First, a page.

Freight Forwarding and the West Coast

The final agreement between the Pacific Maritime Association and International Longshore and Warehouse Union is expected to be ratified May 22. The union caucused in early April with 78% of 90 members voting to recommend ratification.

Meanwhile, work at ports continues and congestion is decreasing. The Ports of LA/Long Beach had just seven vessels in the harbor in early April. What's next for freight forwarding?

  • Dwell times will continue throughout the year caused by port infrastructure problems; chassis equipment constraints; and larger vessels in service.
  • By midsummer carriers may be looking for market share into U.S. west coasts to fill their vessels. This usually means lower rates to pull volume away from Vancouver and Prince Rupert.
  • Hefty increases in truck driver wages are expected to propel truckload rates higher in 2015 and beyond, potentially pushing pricing up by double digits. Truckload rates may need to rise as much as 12 to 18 percent to pay for higher driver wages.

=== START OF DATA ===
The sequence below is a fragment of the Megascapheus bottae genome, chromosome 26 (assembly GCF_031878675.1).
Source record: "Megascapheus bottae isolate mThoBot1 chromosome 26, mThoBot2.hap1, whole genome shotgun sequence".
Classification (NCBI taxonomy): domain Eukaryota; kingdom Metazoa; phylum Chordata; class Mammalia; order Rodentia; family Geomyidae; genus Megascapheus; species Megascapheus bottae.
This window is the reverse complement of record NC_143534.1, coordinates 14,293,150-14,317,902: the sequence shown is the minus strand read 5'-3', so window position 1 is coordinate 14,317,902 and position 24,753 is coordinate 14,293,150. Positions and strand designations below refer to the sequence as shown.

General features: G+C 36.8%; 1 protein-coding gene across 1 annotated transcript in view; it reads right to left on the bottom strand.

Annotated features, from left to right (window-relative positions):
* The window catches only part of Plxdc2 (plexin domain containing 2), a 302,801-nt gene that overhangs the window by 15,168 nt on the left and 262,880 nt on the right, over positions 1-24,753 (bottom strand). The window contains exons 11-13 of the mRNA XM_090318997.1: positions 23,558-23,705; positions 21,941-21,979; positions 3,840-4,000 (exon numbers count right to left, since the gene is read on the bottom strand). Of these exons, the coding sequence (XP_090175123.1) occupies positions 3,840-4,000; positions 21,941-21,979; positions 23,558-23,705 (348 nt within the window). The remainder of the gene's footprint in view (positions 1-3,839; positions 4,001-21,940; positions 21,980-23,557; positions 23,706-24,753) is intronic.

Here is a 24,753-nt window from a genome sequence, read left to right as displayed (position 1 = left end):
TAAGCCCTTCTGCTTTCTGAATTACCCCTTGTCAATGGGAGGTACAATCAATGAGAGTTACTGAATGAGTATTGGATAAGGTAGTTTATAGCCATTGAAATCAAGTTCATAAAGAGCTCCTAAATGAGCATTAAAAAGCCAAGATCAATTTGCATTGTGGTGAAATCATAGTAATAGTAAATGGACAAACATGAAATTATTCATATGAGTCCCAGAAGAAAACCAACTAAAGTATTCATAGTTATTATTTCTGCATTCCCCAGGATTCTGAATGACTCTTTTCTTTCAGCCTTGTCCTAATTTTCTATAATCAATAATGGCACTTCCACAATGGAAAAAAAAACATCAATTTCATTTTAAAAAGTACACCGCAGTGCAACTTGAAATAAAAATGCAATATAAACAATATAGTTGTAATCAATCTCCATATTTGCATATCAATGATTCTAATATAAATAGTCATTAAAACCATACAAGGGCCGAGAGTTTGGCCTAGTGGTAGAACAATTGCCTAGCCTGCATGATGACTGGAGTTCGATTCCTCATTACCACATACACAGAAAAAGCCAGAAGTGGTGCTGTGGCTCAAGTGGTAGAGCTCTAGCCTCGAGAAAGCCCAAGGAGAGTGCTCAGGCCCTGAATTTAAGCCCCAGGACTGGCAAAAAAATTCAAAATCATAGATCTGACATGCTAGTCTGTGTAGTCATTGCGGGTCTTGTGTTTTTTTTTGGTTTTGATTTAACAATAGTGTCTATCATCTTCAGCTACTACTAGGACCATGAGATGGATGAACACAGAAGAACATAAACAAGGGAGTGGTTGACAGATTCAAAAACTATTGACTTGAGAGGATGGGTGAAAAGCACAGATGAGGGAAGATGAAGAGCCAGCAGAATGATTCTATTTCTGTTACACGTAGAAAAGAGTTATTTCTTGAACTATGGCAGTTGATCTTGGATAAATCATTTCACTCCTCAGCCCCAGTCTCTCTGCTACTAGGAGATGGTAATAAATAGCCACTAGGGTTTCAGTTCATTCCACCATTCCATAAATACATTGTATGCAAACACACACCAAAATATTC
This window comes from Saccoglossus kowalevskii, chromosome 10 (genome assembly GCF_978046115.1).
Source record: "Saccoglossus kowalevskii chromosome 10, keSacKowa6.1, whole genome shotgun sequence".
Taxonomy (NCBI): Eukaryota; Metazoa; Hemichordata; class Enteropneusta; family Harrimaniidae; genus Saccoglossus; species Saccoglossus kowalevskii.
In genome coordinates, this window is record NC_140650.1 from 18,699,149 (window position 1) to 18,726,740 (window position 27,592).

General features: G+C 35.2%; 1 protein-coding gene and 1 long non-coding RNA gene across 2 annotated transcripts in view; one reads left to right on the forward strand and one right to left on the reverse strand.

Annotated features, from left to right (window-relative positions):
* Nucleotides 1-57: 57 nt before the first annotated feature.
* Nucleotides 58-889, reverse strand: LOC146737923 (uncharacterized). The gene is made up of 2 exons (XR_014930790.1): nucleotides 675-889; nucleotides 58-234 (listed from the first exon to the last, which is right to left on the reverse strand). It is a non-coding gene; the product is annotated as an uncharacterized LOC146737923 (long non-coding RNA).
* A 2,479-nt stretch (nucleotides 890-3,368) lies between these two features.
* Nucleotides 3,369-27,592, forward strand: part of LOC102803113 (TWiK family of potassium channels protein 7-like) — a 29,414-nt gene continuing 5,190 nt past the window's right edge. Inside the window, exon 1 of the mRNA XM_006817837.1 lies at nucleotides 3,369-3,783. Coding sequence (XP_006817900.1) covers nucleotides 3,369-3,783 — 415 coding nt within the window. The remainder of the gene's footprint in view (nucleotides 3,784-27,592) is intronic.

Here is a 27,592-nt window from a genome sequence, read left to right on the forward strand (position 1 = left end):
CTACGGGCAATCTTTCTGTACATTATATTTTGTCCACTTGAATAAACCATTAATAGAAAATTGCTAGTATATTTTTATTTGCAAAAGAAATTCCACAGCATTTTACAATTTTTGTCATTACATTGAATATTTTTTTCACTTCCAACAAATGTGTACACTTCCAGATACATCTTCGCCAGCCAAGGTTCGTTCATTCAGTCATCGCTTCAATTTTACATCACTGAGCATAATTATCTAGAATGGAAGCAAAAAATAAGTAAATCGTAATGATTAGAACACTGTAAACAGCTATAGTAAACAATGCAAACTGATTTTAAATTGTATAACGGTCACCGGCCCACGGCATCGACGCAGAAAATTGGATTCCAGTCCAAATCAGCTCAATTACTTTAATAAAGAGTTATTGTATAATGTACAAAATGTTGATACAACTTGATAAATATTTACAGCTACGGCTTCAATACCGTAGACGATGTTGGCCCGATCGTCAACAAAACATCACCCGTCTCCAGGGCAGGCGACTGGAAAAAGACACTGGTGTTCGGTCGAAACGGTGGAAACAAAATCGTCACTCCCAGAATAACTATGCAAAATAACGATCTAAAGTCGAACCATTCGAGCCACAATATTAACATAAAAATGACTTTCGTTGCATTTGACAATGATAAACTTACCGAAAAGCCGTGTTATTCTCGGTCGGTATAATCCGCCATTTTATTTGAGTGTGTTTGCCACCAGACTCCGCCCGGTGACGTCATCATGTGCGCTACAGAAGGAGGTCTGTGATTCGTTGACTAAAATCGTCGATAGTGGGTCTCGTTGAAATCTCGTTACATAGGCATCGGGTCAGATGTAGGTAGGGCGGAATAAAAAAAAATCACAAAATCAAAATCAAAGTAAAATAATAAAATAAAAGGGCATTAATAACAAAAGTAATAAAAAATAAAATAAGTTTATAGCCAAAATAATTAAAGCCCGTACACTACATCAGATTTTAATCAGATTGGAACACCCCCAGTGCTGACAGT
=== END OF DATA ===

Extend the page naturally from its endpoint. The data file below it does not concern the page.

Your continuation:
• Why? Driver pay rates must increase to attract the type of candidates needed to haul freight. On top of that, a host of new driver-related regulations will make hiring truck drivers harder and more expensive.

Plan for summer freight now. Contact us by email or phone call to discuss your supply chain needs.

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